How To Structure Your Links For Powerful Results
Many web publishers, bloggers and Hubbers don't really pay much attention to their link structures and that can be a very critical failure. It is important to be educated about link structuring to maximize your results and profit. After all, we're not blogging for our health!
The position on any given page of links is very important. The best place is always in the main body content of the page which is a far superior position than in the footer or sidebars. A link which is inline with text is the most powerful of all, and has significant advantages over a freestanding link in a box by the side of something that the reader is really interested in following.
Although there are thousands of pages with statistics showing how popup and traveling box links are exceptionally effective at driving traffic, my personal opinion is that you should never ever ever ever use them. There are very few web elements that will turn off a majority of readers more than trying to read an article or blog while there is some strange flashing box sliding across the text they are trying to read. Just as bad is the huge ad box which flops open to cover up most of the page and has a CLOSE X element so completely disguised as part of the layout, or even right off the box, that it's impossible to find! Some of the largest and busiest sites use these horrible tactics and although I am very certain that they will swear by their positive effect on their bottom line, my bottom line is that you will always incorporate extremely invasive page elements like this at your peril. After all, a reader who gets annoyed at the way your links are structured is certainly not going to be in a big hurry to return to your content, only to be imposed upon again!
The best form of link is in the form of text, as it is relatively simple to manipulate the ALT attribute of an image link so that it presents false information to the Google algorithms, and you can be assured that Google is very aware of this form of manipulation. Anchor text is a key element of search algorithms since the text says what it says and it can't be altered. That is also why the search algorithms will discount any text which is in the same or a similar color to the background of the page. This was a trick used to keep certain text invisible from readers but would get picked up by the search bots. That option is now long gone as the technology has advanced to the point that the colors are compared and anything that is unreadable is discounted.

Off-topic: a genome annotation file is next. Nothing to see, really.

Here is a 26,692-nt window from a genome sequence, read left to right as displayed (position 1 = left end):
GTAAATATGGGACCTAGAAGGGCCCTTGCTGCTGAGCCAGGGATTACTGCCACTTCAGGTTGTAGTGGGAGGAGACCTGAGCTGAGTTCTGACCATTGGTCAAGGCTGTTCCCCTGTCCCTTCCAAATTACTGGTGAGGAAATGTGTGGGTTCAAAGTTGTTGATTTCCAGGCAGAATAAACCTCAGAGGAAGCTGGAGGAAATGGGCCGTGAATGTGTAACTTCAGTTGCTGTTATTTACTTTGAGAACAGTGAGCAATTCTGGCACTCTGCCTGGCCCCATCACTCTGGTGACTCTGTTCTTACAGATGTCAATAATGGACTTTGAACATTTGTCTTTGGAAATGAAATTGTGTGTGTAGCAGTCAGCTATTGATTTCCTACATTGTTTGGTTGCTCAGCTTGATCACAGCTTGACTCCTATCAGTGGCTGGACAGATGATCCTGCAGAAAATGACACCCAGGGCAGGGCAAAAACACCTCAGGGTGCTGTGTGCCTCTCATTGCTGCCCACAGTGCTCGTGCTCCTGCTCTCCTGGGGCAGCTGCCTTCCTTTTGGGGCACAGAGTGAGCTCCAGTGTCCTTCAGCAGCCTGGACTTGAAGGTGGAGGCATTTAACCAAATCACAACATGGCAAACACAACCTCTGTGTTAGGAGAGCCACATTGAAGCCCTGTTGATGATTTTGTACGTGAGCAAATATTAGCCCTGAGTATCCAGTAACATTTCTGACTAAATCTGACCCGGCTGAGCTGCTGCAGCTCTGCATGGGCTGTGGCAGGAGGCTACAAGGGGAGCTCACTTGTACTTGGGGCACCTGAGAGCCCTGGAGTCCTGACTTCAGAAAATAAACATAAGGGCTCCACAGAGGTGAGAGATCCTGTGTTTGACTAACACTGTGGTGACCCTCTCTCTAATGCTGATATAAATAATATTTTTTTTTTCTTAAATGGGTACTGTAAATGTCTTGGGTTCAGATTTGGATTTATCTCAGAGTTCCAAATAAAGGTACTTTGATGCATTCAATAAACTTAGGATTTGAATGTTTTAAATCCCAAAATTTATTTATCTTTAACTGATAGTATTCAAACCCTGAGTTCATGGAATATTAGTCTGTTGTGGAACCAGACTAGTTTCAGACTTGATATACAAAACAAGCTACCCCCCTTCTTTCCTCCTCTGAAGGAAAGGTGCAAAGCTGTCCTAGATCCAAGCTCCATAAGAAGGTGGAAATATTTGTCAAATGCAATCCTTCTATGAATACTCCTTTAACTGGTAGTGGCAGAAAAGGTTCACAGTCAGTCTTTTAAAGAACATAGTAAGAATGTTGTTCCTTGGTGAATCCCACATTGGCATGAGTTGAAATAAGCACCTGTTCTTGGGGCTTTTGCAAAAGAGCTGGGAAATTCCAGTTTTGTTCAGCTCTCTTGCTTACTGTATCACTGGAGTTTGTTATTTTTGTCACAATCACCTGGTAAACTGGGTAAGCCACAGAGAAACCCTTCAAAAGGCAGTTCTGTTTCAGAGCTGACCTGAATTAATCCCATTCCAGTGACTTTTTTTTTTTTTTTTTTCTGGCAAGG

HTML is far from the only type of page that you can get links for. There are a large and growing number of very popular and highly Page Ranked multimedia and alternative content sites who will be happy to link to your content, whether it be .mp3, .avi or even .pdf.
It is important to review the types of links which are already present on the page where you will be placing your inbound link. This form of analysis is called Co-Citation and it translates into the fact that your site will be associated with the other sites which are getting their outbound links on the same page. If these other co-cited links are to high quality sites, then the value of your link in the middle of these will rise proportionately.
If you go onto tagging sites, then only tag the related sites that have directly relevant subject matter to your own site. Don't try to push the envelope on this one or you may find that you will attract a significant amount of negative attention.
Pay Per Click (PPC) is an excellent link building tool for general exposure, but naturally this only applies if you can afford it. Do not get in over your head with expensive PPC programs as you may end up finding that your ROI is going to be marginal or even negative in some cases. No point spending $1,000 to make $100, but you'd be surprised how many web publishers do that every day.
AJAX is no longer only famous for being a cleaning powder, it is now the hottest feature on the internet. It is a technological wonder which should have been present on the Web from Day One. We have gotten accustomed to having a whole page reload when we make a selection of whatever type, even if only a very small amount of that data needs to be refreshed. AJAX does away with all that, but it is not exactly user friendly to program into your site. If you have the expertise and/or know someone who does, you would be well advised to AJAX your site as much as possible. Web 2.0 surfers love AJAX and they will reward you for your technological vision with linkage. You may also want to adopt CSS's hybrid fixed and liquid format which allows you to maintain a precise tabled look in the center of your frame while the rest "floats" according to varying monitor resolution. (Are you reading HubPages programmers... I'd sure like to read my Hubs in the middle and not on the far left side of my widescreen monitor!) Keep in mind that 1024 x 768 is the average these days and 640 x 480 and even 800 x 600 are museum features in an age when there are quite a few enthusiasts viewing the Web on 1920 x 1600 or even 2560 x 1600 pixel resolutions!
RSS feeds are a good news and bad news situation. If you have really quality and updated content, then you may have some success in getting your RSS feed syndicated on some relatively high Page Ranking sites. The drawback is that many of those syndicators will not provide links back to you, which will leave you with a potentially successful RSS feed which is not generating the amount of linkage you would like.
It is important that you think carefully about structuring your links for maximum benefit. A little work can pay off very handsomely right into your bank account!
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